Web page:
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Menopausal Mother Nature

News about Climate Change and our Planet


Signs of the rise to come

Following the record low Antarctic sea ice extent reached last month, Arctic sea ice extent now looks to be beyond its maximum for the year and looks set to keep falling rapidly over the next few months. 

Ocean heat is at record levels, as illustrated by the image below and as discussed in an earlier post

The image below shows the temperature at the North Pole reaching 0.7°C or 33.3°F (at 1000 hPa, at the green circle) on March 16, 2022, with ocean currents depicted at the background.

How could the temperature at the North Pole get this high, in March? 

As said, ocean heat is at record levels. This is heating up the air over the Atlantic Ocean. At times, huge amounts of heat are getting pushed into the Arctic due to a distorted Jet Stream. The image on the right shows the Jet Stream on the Northern Hemisphere on March 16, 2022, with strong winds at 250 hPa pushing heat from the Atlantic Ocean into the Arctic.

Furthermore, the Gulf Stream is pushing huge amounts of ocean heat toward the Arctic. 

The image below shows that sea surface temperatures were as much as 14.1°C or 25.3°F higher than 1981-2011 off the North American coast (green circle) on March 5, 2022.

The image below shows that, on March 16, 2022, the temperature in the Arctic was 3.5°C higher than 1979-2000. 

The above events could be seen as signs of the strength and the speed of the rise to come.  

The rise to come

The image below indicates that the global temperature difference between the top of an El Niño and the bottom of a La Niña period could be more than half a degree Celsius.

Temperature anomalies of up to 4.1°C (versus 1951-1980) show up over the years at the highest latitudes north, as illustrated by the image on the right, created with a NASA image. These high anomalies show up in particular during El Niño periods.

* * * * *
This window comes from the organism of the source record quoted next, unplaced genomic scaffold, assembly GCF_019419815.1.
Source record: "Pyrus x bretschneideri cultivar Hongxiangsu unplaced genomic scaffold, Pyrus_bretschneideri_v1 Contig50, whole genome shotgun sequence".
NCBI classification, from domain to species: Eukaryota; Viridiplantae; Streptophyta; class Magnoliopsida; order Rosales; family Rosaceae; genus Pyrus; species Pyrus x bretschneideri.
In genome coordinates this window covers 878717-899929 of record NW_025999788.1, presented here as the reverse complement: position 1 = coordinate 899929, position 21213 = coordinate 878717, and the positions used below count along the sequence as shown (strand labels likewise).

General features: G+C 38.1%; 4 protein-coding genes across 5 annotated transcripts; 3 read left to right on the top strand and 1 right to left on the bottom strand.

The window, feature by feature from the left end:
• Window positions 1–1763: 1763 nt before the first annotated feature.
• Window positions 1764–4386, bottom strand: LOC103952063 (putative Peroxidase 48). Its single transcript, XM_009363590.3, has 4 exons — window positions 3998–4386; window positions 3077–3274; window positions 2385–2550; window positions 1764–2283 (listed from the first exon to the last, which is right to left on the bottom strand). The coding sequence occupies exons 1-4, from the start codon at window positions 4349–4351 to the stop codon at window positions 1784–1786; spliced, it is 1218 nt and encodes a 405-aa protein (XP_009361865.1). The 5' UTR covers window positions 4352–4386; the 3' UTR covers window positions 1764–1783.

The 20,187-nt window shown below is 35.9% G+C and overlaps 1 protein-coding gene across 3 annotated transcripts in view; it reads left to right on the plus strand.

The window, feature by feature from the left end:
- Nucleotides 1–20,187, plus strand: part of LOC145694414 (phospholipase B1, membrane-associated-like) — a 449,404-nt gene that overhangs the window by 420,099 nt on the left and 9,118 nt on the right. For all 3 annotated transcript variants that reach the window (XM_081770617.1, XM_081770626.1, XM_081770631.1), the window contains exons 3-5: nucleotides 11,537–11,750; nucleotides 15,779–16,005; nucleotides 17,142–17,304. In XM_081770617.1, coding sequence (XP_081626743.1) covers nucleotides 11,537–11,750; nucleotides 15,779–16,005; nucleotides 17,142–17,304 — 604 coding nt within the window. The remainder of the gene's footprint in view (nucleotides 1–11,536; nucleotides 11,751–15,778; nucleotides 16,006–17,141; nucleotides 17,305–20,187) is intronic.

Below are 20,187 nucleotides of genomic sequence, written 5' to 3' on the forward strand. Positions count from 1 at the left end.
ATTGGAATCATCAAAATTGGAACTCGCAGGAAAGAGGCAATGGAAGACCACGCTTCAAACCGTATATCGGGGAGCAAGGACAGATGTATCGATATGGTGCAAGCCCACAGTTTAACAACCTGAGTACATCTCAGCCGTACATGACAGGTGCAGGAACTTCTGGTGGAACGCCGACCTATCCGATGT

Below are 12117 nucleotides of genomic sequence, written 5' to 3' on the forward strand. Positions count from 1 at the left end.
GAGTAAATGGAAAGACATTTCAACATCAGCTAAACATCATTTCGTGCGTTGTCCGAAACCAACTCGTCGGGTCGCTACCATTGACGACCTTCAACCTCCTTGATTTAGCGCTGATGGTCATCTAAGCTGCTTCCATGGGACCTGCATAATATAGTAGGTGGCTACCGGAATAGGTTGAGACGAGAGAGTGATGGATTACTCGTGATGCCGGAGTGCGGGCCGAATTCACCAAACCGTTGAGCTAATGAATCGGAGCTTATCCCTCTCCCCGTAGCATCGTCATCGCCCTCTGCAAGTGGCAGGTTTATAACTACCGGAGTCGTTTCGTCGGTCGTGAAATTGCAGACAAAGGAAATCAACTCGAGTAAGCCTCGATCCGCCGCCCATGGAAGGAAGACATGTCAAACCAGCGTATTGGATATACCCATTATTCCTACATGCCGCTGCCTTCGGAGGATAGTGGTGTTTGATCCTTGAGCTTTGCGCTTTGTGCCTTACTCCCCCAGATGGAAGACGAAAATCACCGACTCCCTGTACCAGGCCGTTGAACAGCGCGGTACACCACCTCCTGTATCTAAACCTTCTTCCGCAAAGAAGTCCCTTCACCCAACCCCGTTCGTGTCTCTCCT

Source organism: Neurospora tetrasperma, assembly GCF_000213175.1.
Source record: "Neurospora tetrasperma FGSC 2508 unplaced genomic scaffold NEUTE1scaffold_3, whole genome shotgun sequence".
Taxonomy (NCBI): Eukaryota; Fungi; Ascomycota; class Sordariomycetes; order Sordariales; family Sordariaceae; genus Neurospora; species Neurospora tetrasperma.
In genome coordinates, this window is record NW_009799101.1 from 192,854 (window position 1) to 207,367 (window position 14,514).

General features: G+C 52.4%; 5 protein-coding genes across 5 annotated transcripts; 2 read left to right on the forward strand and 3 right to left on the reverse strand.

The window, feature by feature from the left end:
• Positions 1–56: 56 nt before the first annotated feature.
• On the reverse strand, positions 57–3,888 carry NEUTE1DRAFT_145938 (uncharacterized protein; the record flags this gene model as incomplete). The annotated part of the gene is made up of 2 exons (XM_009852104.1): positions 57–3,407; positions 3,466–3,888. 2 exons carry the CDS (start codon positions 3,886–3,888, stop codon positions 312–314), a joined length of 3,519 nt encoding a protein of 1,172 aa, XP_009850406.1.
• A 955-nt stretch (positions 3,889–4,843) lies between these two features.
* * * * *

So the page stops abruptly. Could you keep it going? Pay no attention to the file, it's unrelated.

We’re currently in the depth of a persistent La Niña, as the next image on the right shows. This will keep suppressing the temperature, until the start of the next El Niño. 

The next El Niño could push temperatures up even more strongly than the average El Niño, for a number of reasons. As the temperature keeps rising, ever more frequent strong El Niño events are likely to occur, as discussed in an earlier post. A 2019 study analyzes how tipping the ENSO into a permanent El Niño can trigger state transitions in global terrestrial ecosystems.

Currently, the temperature rise is additionally suppressed by low sunspots. Within a few years time, sunspots can be expected to reach the peak of their current cycle and observed sunspots are looking stronger than predicted, as described at the sunspots page.

Furthermore, temperatures look set to rise as sulfate aerosols are falling away, while there could be a further rise in temperature as a result of releases of other aerosols with a net warming impact, such as black and brown carbon, which can increase dramatically as more wood burning and forest fires take place. As the temperature of the atmosphere rises, this could increase water vapor while reducing lower clouds decks and further increase the temperature, as described at the clouds feedback page

What could further push up temperatures a lot over the next few years is the compound impact of feedbacks in the Arctic, including decline of the snow and ice cover, releases of greenhouse gases from degrading subsea and terrestrial permafrost, and further distortion of the Jet Stream causing more extreme weather events. 


The situation is dire and calls for the most comprehensive and effective action, as described at the Climate Plan.


• NOAA – ENSO: Recent Evolution, Current Status and Predictions
• Clouds feedback
• Feedbacks in the Arctic


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